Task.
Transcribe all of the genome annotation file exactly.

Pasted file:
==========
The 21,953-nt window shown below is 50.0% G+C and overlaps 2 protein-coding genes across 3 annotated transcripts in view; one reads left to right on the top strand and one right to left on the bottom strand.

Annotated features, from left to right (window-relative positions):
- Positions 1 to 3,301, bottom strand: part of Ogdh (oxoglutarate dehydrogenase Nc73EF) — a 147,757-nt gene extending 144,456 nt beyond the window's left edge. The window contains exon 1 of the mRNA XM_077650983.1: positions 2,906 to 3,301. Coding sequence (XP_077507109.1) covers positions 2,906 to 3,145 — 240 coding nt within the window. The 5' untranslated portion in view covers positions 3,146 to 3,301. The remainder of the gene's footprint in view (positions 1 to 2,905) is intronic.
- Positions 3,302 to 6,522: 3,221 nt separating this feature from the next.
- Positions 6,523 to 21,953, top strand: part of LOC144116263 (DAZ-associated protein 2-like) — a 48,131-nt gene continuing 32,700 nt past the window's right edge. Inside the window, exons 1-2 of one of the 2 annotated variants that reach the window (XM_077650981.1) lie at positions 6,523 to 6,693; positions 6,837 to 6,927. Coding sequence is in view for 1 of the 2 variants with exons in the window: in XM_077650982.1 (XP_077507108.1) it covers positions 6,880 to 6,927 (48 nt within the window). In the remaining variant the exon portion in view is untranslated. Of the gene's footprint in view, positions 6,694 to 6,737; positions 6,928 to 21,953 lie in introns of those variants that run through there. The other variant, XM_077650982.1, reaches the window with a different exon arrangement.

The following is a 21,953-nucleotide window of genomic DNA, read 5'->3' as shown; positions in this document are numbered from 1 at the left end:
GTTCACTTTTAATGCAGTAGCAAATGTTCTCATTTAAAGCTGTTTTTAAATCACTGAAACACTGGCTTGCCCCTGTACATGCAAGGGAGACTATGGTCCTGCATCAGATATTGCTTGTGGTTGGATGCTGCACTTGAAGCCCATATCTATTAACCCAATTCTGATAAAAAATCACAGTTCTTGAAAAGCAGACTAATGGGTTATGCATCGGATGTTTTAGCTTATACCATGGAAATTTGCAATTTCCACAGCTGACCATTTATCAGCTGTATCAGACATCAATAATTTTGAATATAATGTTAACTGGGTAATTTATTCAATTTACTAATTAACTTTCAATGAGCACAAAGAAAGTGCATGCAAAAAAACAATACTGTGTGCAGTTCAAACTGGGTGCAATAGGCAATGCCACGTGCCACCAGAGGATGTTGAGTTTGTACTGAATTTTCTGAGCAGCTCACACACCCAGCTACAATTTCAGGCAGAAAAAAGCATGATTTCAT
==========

The 21,953-nt window shown below is 50.0% G+C and overlaps 2 protein-coding genes across 3 annotated transcripts in view; one reads left to right on the top strand and one right to left on the bottom strand.

Annotated features, from left to right (window-relative positions):
- Positions 1 to 3,301, bottom strand: part of Ogdh (oxoglutarate dehydrogenase Nc73EF) — a 147,757-nt gene extending 144,456 nt beyond the window's left edge. The window contains exon 1 of the mRNA XM_077650983.1: positions 2,906 to 3,301. Coding sequence (XP_077507109.1) covers positions 2,906 to 3,145 — 240 coding nt within the window. The 5' untranslated portion in view covers positions 3,146 to 3,301. The remainder of the gene's footprint in view (positions 1 to 2,905) is intronic.
- Positions 3,302 to 6,522: 3,221 nt separating this feature from the next.
- Positions 6,523 to 21,953, top strand: part of LOC144116263 (DAZ-associated protein 2-like) — a 48,131-nt gene continuing 32,700 nt past the window's right edge. Inside the window, exons 1-2 of one of the 2 annotated variants that reach the window (XM_077650981.1) lie at positions 6,523 to 6,693; positions 6,837 to 6,927. Coding sequence is in view for 1 of the 2 variants with exons in the window: in XM_077650982.1 (XP_077507108.1) it covers positions 6,880 to 6,927 (48 nt within the window). In the remaining variant the exon portion in view is untranslated. Of the gene's footprint in view, positions 6,694 to 6,737; positions 6,928 to 21,953 lie in introns of those variants that run through there. The other variant, XM_077650982.1, reaches the window with a different exon arrangement.

The following is a 21,953-nucleotide window of genomic DNA, read 5'->3' as shown; positions in this document are numbered from 1 at the left end:
GTTCACTTTTAATGCAGTAGCAAATGTTCTCATTTAAAGCTGTTTTTAAATCACTGAAACACTGGCTTGCCCCTGTACATGCAAGGGAGACTATGGTCCTGCATCAGATATTGCTTGTGGTTGGATGCTGCACTTGAAGCCCATATCTATTAACCCAATTCTGATAAAAAATCACAGTTCTTGAAAAGCAGACTAATGGGTTATGCATCGGATGTTTTAGCTTATACCATGGAAATTTGCAATTTCCACAGCTGACCATTTATCAGCTGTATCAGACATCAATAATTTTGAATATAATGTTAACTGGGTAATTTATTCAATTTACTAATTAACTTTCAATGAGCACAAAGAAAGTGCATGCAAAAAAACAATACTGTGTGCAGTTCAAACTGGGTGCAATAGGCAATGCCACGTGCCACCAGAGGATGTTGAGTTTGTACTGAATTTTCTGAGCAGCTCACACACCCAGCTACAATTTCAGGCAGAAAAAAGCATGATTTCAT